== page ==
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The Amazon river frog, Lithobates palmipes, is a common terrestrial frog found near slow moving rivers, ponds, flooded forests and other permanent water sources. L. palmipes is one of a few neotropical frog species dispersed widely throughout much of the Amazon basin from Columbia, Venezuela and the Guianas south through eastern Ecuador, Peru, Bolivia, and across Brazil to the Atlantic Forest.
Mostly because of its enormous range which makes it extremely hard to sample across, L. palmipes it has a long history of being considered a single species; however more recent morphological and molecular taxonomic work finds that L. palmipes represents a species complex containing multiple species. Although it is listed as of least concern by the IUCN, it is highly likely that some deep split lineages represent cryptic species that are vulnerable.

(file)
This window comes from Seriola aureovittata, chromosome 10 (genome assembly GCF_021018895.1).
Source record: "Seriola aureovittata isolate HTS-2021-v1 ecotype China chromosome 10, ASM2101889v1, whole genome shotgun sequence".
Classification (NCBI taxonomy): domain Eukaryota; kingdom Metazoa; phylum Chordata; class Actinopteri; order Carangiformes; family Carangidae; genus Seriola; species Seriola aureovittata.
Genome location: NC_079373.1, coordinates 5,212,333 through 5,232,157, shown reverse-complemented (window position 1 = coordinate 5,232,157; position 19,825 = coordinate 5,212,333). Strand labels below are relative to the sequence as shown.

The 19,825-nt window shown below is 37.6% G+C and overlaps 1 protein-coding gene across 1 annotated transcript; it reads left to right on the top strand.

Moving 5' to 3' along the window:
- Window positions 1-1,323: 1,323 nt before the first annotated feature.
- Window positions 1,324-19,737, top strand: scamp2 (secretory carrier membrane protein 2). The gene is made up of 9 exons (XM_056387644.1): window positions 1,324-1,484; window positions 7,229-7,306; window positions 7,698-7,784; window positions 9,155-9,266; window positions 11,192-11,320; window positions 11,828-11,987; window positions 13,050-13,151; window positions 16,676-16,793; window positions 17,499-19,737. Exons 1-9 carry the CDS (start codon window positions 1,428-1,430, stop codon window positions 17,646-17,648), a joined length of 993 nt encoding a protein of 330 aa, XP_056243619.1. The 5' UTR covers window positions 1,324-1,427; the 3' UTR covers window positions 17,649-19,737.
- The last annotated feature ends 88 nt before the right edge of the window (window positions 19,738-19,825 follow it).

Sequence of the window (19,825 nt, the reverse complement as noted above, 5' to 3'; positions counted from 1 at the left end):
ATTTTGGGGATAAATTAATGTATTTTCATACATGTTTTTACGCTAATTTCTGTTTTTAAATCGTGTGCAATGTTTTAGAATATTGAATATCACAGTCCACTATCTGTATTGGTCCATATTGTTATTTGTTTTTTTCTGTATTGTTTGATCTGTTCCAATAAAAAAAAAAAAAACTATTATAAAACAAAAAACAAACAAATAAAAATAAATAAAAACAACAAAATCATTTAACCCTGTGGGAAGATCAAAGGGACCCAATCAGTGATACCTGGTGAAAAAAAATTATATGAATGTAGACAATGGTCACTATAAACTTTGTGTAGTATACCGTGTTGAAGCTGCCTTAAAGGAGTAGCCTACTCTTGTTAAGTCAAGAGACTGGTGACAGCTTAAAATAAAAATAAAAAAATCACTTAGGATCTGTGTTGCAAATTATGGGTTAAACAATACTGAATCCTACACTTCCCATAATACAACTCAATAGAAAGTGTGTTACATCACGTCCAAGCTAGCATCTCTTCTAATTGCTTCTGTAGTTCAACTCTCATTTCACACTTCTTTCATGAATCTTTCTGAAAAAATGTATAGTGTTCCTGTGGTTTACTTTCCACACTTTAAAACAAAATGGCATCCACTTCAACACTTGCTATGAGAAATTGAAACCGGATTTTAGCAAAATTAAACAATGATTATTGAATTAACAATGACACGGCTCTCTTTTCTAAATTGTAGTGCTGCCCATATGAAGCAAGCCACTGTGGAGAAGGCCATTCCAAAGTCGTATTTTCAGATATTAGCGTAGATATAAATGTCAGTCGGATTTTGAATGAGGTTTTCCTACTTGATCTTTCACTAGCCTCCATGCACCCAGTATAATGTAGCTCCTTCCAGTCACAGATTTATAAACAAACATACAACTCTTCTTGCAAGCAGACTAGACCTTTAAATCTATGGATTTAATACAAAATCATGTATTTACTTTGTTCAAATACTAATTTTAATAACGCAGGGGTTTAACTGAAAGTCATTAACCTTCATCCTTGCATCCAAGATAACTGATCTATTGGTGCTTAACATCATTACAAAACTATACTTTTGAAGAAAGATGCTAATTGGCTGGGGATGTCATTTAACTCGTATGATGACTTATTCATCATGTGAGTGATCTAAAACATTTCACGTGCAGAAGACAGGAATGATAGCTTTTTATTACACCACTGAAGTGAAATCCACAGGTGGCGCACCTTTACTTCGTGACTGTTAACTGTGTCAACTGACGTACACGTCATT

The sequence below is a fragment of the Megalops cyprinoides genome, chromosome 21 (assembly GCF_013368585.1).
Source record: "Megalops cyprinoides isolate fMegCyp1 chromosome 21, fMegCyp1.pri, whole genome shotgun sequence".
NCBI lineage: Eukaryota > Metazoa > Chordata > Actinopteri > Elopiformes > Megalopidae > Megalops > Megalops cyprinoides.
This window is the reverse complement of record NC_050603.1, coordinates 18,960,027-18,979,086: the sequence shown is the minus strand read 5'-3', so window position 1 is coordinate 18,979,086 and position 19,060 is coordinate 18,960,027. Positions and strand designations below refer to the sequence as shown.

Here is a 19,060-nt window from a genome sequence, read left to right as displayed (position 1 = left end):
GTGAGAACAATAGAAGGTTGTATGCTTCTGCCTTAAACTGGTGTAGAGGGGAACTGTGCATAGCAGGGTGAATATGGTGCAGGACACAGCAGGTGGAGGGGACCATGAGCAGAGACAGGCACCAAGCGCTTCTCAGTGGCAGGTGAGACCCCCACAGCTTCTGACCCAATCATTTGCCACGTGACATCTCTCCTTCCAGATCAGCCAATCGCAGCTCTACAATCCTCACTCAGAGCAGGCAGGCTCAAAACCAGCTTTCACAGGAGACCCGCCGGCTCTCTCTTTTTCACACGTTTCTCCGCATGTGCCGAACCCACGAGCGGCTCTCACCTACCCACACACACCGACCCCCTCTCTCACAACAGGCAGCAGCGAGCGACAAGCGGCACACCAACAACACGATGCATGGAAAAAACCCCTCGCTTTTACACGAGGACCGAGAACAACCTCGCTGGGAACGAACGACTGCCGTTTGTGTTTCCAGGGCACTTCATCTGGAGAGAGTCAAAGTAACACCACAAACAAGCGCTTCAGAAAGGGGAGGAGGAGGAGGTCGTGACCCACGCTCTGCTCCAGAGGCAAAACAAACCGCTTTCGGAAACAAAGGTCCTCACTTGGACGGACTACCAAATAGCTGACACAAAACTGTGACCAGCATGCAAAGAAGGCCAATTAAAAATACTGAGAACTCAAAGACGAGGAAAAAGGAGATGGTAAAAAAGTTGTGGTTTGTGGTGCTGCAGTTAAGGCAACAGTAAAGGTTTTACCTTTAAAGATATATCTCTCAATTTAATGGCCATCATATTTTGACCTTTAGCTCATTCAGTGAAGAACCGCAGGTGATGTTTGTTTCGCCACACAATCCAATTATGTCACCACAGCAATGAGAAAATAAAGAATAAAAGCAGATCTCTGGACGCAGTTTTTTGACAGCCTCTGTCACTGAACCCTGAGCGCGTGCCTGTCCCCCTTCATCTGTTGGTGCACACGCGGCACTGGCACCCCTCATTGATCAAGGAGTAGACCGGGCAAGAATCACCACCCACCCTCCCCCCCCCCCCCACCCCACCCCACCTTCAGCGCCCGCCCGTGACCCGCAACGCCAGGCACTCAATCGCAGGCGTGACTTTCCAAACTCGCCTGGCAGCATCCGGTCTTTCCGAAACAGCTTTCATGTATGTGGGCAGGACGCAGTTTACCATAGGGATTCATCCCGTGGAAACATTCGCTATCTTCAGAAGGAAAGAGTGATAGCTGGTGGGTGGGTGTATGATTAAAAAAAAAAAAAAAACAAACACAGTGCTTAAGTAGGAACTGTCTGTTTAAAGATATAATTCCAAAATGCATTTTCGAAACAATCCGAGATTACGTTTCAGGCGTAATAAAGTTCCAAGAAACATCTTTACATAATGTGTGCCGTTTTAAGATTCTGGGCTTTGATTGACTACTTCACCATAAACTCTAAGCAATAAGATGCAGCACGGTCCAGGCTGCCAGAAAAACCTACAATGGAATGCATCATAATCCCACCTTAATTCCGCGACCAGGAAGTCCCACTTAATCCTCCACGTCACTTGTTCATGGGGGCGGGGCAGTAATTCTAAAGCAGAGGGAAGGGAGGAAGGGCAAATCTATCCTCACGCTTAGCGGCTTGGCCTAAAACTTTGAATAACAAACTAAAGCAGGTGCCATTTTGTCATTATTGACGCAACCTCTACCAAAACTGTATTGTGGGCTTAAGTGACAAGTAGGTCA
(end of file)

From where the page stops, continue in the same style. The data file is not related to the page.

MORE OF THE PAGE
Lithobates palmipes is a small nocturnal frog, 50-120mm (2-4.7 in) in snout vent length. Between the two lateral ridges that run along its back it is usually some variation of green in coloring; elsewhere on its dorsal surface it is grey/green and variously speckled with black; legs are lighter cream/grey. A black stripe runs from the snout through the eye and above the tympanum. The ventral side is cream-colored. Females deposit eggs into water sources. Variation in adaptions to flow in water and other larval characters may show greater morphological differentiation than adults among cryptic species.
The L. palmipes species group are only native Lithobates species found in Brazil, though one other species from the genus, L. catesbeianus (the American bullfrog) has been introduced from North America and competes for resources.
(Beirne and Witworth; de Jesus Rodrigues et al. 2013; Fouquet et al. 2007; Hillis and de Sá 1988; La Marca et al. 2014; Roberto et al. 2013; Volpe and Harvey 1958)